Chicago Mayor Rahm Emanuel’s proposal to give Chicago the highest cigarette tax in the nation won overwhelming approval from the Chicago City Council on Nov. 26, a decision that could drive some shoppers out of the city and fuel the smuggling of cigarettes across state borders to sell on the black market, says Tanya Triche, vice president and general counsel of the Illinois Retail Merchants Association.
Emanuel originally proposed to increase the city’s cigarette tax 75 cents per pack but settled for 50 cents, raising the city’s portion of the cigarette tax to $1.18 per pack. The overall tax on a pack of cigarettes in Chicago will rise to $7.17 when county, state and federal taxes are included. That’s 31 cents more tax than in New York City, which will now have the second-highest total cigarette tax burden in the nation.
“It makes the lure of the black market more enticing for them,” says Triche of high cigarette taxes and people who buy cigarettes where taxes are lower and then bring them to Chicago to illegally sell. “It’s an easy gig for criminal enterprise. They fuel that market, that demand.”
Poorest Hit Hardest
An increase in crime is not the only concern. The tax increase will heavily impact neighborhood convenience stores and put a squeeze on residents of Chicago, she says. Hardest hit will be lower-income residents. Many studies show people with low incomes smoke at higher rates than persons with high incomes. Those with low incomes might not have the means to drive outside city limits where cigarettes are less expensive.
The city’s 2014 budget anticipates about $7 million from the tax hike.
Triche says she doubts the city will bring in that much additional revenue because many smokers will try to buy their cigarettes outside the city or from smugglers. Furthermore, she notes, Chicago’s revenue from cigarettes has declined since the city last raised the cigarette tax in 2006. The state and Cook County governments also have raised cigarette taxes since 2006, driving some smokers out of the city and the county and to nearby Indiana to do their shopping.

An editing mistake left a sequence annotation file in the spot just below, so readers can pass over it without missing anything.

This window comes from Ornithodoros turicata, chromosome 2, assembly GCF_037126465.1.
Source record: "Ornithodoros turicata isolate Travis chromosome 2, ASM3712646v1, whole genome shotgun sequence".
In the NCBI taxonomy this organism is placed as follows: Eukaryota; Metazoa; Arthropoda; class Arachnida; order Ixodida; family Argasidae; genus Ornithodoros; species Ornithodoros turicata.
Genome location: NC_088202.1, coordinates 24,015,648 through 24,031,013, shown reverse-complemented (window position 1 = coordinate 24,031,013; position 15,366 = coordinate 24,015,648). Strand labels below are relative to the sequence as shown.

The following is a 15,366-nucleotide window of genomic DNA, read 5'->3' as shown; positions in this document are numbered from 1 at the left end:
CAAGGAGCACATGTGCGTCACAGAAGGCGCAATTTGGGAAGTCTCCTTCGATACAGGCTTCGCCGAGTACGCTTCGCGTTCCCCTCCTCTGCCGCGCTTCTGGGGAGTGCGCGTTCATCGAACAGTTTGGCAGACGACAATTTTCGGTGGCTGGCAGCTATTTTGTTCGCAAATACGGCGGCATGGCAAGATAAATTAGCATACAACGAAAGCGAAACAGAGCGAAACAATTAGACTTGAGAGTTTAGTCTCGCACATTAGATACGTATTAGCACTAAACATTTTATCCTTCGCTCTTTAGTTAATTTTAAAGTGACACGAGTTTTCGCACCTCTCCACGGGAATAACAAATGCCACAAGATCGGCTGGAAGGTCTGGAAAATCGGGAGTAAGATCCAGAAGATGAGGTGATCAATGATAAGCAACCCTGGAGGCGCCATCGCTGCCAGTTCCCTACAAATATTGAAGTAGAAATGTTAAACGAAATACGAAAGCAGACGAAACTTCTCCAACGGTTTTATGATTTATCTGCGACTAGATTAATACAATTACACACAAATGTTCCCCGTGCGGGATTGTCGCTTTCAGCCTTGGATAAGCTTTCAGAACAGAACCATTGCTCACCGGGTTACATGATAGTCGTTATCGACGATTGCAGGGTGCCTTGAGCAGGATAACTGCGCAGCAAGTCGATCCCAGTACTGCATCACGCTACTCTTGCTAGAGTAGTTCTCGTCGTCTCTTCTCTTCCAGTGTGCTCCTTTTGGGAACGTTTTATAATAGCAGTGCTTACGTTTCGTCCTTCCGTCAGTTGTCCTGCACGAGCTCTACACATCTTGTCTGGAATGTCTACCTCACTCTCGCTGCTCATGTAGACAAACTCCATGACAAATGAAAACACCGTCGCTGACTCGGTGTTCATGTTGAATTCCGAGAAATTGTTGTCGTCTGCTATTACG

“The city just loses revenue and people just end up paying higher taxes,” Triche says. “You want to give incentives to people to stay in the city to buy things. It’s no wonder why people are going elsewhere. It’s a major cost savings.”
Jeff Lenard, spokesman for the National Association of Convenience Stores, called the proposal “not well thought out.”
Retailers, Tax Base Both Suffer
“The first thing that happens is people seek out a lower-tax and no-tax alternative. People are very price-sensitive when it comes to cigarettes. People will just drive across the border. The [local] retailers suffer and so does the tax base,” he says.
“They say it’s to reduce smoking and increase revenue. You can’t increase revenues if your user base is decreasing. It’s great news for anyone who anticipates a thriving black market. We saw it in New York City. [Cigarettes] were being sold out of the trunks of cabs, out of duffle bags, in dark places … They were not remitting taxes to the city, to the state. There is no age verification.”
Triche says tobacco products typically make up 40 percent of convenience store sales. And those sales help drive sales of other products.
“There’s going to be a significant impact on convenience stores,” she says, because fewer tobacco sales could lead to fewer sales of groceries, gasoline and other items.
Navin Soni, owner of PK’s Pantry in the nearby Chicago suburb of Elmwood Park, says the tax increase probably won’t affect his sales much because they have already been so hard hit. Even though his store is west of the Chicago city limits and would avoid the tax increase, it’s still in high-tax Cook County.
From 555 to 20 In Stock
“It doesn’t matter to us. They’re $10 per pack. We have about 20 cartons in stock. Before, we would have a $9.99 three-pack special. Then, we had 555 cartons in stock. It ruins businesses,” Soni says of the impact of rising taxes. “[Shoppers] drive 10 minutes farther to DuPage County or Lake County and get them cheaper. It’s a $30 difference. Who would want to buy here? They drive farther, buy other things, fill up with gas where gas is cheaper.”
In neighboring DuPage County, Joyce Zetsher, a cashier at York Cigarette Center in Elmhurst, says the cash register could ring even more with Chicago’s tax increase. At her store, a pack of smokes is $6.50 for some brands.
‘Customers Say It’s Ridiculous’
“I’ve got a lot of customers who tell me, ‘It’s getting ridiculous in Chicago. You’re only spending a little more in gas and we’re right off the highway. I come to Elmhurst to buy mine. I wouldn’t buy them in Cook County,'” says Zetsher.
“Regardless of how you feel about smoking, whether you are for it or not, these are taxes that people are paying. They say [the tax increase] will desensitize people from smoking, but we’ve seen year after year smokers decide to buy their cigarettes somewhere else,” says Triche.
Carolyn Rusin ([email protected]) writes from Chicago.